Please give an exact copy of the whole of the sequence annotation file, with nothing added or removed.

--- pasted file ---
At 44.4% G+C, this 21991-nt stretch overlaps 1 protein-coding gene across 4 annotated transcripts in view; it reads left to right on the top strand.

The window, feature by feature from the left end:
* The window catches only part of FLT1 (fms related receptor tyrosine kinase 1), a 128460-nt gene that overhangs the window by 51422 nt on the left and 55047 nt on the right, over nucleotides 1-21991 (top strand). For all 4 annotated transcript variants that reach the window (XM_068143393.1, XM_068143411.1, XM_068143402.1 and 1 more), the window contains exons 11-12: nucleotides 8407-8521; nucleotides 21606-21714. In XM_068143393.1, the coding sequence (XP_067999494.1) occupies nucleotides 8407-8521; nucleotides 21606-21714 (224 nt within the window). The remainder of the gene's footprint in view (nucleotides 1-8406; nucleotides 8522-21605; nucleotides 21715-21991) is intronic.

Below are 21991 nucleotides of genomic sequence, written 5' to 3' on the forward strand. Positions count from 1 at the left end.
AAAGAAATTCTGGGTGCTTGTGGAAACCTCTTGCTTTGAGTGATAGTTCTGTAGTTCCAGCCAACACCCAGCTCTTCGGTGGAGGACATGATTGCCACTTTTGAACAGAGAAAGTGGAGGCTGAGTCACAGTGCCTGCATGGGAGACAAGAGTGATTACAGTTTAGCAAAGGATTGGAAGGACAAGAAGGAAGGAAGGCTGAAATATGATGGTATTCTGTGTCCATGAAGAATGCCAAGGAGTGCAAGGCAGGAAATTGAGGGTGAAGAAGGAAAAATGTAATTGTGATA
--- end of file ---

At 44.4% G+C, this 21991-nt stretch overlaps 1 protein-coding gene across 4 annotated transcripts in view; it reads left to right on the top strand.

The window, feature by feature from the left end:
* The window catches only part of FLT1 (fms related receptor tyrosine kinase 1), a 128460-nt gene that overhangs the window by 51422 nt on the left and 55047 nt on the right, over nucleotides 1-21991 (top strand). For all 4 annotated transcript variants that reach the window (XM_068143393.1, XM_068143411.1, XM_068143402.1 and 1 more), the window contains exons 11-12: nucleotides 8407-8521; nucleotides 21606-21714. In XM_068143393.1, the coding sequence (XP_067999494.1) occupies nucleotides 8407-8521; nucleotides 21606-21714 (224 nt within the window). The remainder of the gene's footprint in view (nucleotides 1-8406; nucleotides 8522-21605; nucleotides 21715-21991) is intronic.

Below are 21991 nucleotides of genomic sequence, written 5' to 3' on the forward strand. Positions count from 1 at the left end.
AAAGAAATTCTGGGTGCTTGTGGAAACCTCTTGCTTTGAGTGATAGTTCTGTAGTTCCAGCCAACACCCAGCTCTTCGGTGGAGGACATGATTGCCACTTTTGAACAGAGAAAGTGGAGGCTGAGTCACAGTGCCTGCATGGGAGACAAGAGTGATTACAGTTTAGCAAAGGATTGGAAGGACAAGAAGGAAGGAAGGCTGAAATATGATGGTATTCTGTGTCCATGAAGAATGCCAAGGAGTGCAAGGCAGGAAATTGAGGGTGAAGAAGGAAAAATGTAATTGTGATA